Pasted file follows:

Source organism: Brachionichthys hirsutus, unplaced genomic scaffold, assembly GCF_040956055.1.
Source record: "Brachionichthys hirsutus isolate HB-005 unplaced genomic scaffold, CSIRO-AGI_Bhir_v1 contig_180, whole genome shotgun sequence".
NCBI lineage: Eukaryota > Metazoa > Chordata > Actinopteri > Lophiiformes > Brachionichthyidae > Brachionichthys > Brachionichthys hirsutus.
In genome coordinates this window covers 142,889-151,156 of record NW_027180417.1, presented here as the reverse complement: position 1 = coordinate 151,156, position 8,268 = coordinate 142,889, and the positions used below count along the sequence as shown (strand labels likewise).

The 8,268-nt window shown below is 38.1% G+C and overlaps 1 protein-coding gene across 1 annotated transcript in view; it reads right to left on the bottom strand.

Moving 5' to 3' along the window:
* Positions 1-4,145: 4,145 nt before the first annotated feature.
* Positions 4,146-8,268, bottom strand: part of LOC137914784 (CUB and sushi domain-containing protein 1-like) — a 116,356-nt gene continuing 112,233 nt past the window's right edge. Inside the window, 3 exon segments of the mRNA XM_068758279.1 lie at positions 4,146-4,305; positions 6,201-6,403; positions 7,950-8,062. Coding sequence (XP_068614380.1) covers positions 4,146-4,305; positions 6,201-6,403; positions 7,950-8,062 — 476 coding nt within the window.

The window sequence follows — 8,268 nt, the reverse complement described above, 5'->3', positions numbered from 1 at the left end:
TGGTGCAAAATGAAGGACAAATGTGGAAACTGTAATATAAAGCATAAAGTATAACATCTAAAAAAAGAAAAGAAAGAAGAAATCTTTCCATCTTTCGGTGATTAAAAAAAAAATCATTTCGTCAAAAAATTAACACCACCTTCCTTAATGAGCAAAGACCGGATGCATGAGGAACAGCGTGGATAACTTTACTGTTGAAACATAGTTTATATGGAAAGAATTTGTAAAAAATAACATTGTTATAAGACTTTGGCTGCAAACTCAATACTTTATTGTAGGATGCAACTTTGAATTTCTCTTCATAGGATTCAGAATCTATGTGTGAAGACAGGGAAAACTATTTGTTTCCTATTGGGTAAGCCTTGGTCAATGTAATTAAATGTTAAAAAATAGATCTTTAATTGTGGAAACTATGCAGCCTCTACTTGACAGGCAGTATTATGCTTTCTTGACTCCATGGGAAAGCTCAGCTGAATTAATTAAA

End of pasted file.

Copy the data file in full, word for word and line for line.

Source organism: Brachionichthys hirsutus, unplaced genomic scaffold, assembly GCF_040956055.1.
Source record: "Brachionichthys hirsutus isolate HB-005 unplaced genomic scaffold, CSIRO-AGI_Bhir_v1 contig_180, whole genome shotgun sequence".
NCBI lineage: Eukaryota > Metazoa > Chordata > Actinopteri > Lophiiformes > Brachionichthyidae > Brachionichthys > Brachionichthys hirsutus.
In genome coordinates this window covers 142,889-151,156 of record NW_027180417.1, presented here as the reverse complement: position 1 = coordinate 151,156, position 8,268 = coordinate 142,889, and the positions used below count along the sequence as shown (strand labels likewise).

The 8,268-nt window shown below is 38.1% G+C and overlaps 1 protein-coding gene across 1 annotated transcript in view; it reads right to left on the bottom strand.

Moving 5' to 3' along the window:
* Positions 1-4,145: 4,145 nt before the first annotated feature.
* Positions 4,146-8,268, bottom strand: part of LOC137914784 (CUB and sushi domain-containing protein 1-like) — a 116,356-nt gene continuing 112,233 nt past the window's right edge. Inside the window, 3 exon segments of the mRNA XM_068758279.1 lie at positions 4,146-4,305; positions 6,201-6,403; positions 7,950-8,062. Coding sequence (XP_068614380.1) covers positions 4,146-4,305; positions 6,201-6,403; positions 7,950-8,062 — 476 coding nt within the window.

The window sequence follows — 8,268 nt, the reverse complement described above, 5'->3', positions numbered from 1 at the left end:
TGGTGCAAAATGAAGGACAAATGTGGAAACTGTAATATAAAGCATAAAGTATAACATCTAAAAAAAGAAAAGAAAGAAGAAATCTTTCCATCTTTCGGTGATTAAAAAAAAAATCATTTCGTCAAAAAATTAACACCACCTTCCTTAATGAGCAAAGACCGGATGCATGAGGAACAGCGTGGATAACTTTACTGTTGAAACATAGTTTATATGGAAAGAATTTGTAAAAAATAACATTGTTATAAGACTTTGGCTGCAAACTCAATACTTTATTGTAGGATGCAACTTTGAATTTCTCTTCATAGGATTCAGAATCTATGTGTGAAGACAGGGAAAACTATTTGTTTCCTATTGGGTAAGCCTTGGTCAATGTAATTAAATGTTAAAAAATAGATCTTTAATTGTGGAAACTATGCAGCCTCTACTTGACAGGCAGTATTATGCTTTCTTGACTCCATGGGAAAGCTCAGCTGAATTAATTAAA